[Haskell-cafe] Re: Collections

Thomas Conway drtomc at gmail.com
Thu Jun 21 19:38:49 EDT 2007

On 6/20/07, apfelmus <apfelmus at quantentunnel.de> wrote:
> Eh, why not a simple mergesort that also deletes duplicates?

I had to sit down and think about this, and while for the simple case
that I showed, your equivalent code is definitely simpler, and
probably more efficient.

The actual case that I'm dealing with, where I believe Data.Map (or
similar, incl finger trees) has a benefit is one in which it's not
simply a case of lists of items, yielding a list of items. I'm
manipulating an on-disk inverted index, so rather than a simple list
of items, the code is actually monadic, doing IO to retrieve the items
off disk, and the cost of creating the intermediate lists is
unwearable. The key problem is that you loose the laziness because of
the IO monad, so if you're not careful, you end up trying to store the
complete intermediate lists.

If you can assume you can hold enough stuff in memory, then nice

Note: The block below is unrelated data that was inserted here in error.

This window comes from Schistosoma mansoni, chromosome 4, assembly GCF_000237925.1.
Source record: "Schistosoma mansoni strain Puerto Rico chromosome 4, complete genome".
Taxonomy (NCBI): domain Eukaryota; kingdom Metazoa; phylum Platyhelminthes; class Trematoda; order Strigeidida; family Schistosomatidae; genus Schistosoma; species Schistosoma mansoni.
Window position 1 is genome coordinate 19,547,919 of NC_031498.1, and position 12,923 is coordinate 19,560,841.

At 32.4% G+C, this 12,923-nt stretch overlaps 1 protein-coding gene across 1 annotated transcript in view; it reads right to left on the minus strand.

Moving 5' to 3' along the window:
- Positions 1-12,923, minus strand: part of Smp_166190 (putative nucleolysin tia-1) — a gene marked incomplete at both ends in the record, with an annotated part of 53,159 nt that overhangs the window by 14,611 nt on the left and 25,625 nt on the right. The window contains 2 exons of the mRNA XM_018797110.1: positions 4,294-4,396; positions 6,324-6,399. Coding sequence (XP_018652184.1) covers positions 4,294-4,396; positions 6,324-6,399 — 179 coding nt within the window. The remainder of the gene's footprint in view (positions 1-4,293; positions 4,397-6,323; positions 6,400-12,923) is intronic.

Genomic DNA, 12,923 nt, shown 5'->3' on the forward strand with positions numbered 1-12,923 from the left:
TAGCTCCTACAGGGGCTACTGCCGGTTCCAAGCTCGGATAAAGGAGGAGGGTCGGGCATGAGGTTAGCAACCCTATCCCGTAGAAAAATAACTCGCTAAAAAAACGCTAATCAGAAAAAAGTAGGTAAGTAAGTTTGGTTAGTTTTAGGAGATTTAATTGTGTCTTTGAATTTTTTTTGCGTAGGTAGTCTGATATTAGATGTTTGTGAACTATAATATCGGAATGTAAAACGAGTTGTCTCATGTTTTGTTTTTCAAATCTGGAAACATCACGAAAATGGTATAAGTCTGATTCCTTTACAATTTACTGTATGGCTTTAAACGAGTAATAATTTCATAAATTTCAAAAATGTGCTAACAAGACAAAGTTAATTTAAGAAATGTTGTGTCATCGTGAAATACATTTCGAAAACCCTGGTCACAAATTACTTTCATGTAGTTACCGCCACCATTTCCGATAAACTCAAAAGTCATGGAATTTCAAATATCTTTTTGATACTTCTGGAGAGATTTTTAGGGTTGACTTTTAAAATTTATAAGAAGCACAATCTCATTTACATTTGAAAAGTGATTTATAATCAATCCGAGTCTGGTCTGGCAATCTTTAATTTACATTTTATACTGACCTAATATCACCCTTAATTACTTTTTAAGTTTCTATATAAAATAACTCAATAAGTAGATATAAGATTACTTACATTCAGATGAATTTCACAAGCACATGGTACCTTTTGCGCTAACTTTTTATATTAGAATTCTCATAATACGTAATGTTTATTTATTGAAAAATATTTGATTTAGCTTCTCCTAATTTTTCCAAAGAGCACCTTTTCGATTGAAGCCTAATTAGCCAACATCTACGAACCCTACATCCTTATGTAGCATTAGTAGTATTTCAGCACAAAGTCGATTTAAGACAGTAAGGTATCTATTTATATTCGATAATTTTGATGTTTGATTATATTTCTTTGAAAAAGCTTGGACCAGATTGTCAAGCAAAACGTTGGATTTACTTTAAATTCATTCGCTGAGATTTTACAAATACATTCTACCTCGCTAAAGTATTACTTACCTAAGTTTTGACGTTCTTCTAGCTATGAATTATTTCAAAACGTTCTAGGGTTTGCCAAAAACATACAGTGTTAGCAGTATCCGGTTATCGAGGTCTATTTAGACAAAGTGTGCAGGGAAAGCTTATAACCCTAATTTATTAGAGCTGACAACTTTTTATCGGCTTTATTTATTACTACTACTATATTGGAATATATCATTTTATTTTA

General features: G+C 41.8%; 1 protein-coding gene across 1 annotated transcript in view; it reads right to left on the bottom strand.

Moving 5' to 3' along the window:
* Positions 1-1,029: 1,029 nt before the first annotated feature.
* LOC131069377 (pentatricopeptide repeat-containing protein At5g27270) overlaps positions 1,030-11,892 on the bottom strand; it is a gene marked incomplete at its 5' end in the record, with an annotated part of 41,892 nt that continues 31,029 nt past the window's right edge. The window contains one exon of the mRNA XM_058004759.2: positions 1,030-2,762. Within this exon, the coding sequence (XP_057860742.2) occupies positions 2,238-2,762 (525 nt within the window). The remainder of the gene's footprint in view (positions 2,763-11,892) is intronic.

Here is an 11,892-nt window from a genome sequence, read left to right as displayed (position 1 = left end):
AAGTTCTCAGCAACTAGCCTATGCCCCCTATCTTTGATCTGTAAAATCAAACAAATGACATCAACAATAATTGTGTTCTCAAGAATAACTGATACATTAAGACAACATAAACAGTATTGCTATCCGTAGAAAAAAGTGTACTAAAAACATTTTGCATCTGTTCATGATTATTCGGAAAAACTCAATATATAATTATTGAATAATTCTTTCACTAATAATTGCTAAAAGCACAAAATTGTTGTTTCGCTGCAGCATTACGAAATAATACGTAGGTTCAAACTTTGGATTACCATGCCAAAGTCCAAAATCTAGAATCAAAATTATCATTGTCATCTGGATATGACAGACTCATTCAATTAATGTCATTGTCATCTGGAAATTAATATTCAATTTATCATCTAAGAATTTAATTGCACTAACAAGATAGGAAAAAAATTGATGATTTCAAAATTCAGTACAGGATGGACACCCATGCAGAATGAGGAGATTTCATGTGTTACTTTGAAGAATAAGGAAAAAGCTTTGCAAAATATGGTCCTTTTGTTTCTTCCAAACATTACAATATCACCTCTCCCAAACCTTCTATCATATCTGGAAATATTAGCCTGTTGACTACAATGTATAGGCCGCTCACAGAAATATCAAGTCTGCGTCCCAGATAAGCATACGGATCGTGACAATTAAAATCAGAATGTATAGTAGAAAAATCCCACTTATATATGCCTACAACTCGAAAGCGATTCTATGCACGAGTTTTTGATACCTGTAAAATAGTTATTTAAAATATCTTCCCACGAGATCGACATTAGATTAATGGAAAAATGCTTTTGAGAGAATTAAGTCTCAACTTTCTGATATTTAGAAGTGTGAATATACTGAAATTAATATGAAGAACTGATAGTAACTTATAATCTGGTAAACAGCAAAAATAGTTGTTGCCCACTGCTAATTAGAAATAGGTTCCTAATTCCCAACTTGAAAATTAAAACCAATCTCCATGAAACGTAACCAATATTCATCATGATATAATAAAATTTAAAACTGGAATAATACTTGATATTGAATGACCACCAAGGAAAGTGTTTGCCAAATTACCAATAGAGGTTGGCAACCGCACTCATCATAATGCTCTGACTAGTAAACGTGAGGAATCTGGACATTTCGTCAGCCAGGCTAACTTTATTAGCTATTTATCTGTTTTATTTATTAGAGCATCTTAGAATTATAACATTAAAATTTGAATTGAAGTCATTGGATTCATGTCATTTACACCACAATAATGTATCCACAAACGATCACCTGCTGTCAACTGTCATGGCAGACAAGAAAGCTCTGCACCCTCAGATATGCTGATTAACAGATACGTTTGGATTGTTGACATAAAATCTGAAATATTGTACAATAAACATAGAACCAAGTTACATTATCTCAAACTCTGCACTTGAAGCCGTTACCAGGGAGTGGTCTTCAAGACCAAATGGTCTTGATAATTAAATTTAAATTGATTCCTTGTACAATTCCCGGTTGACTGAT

elegant lazy algorithms work beautifully. I'm doing external
algorithms which have to work on Gbs of data, which I can't hold in
memory. So the type signature of my merge is approximately:

type Reader t = IO (Maybe t)
type Writer t = t -> IO ()
merge :: [Reader t] -> Writer t -> IO ()

Actually, the scope of the problem is such that I could *almost*
finesse the problem by reading the globs of data as ByteStrings, then
use lazy evaluation internally, and write the outputs

merge blobLocators writer = do
    lists <- fmap decode $ mapM readOffDisk blobLocators
    mapM_ writer (mergesort lists)

but I need to keep a firm lid on the resource usage, so I can't. <sigh>

Dr Thomas Conway
drtomc at gmail.com

Silence is the perfectest herald of joy:
I were but little happy, if I could say how much.

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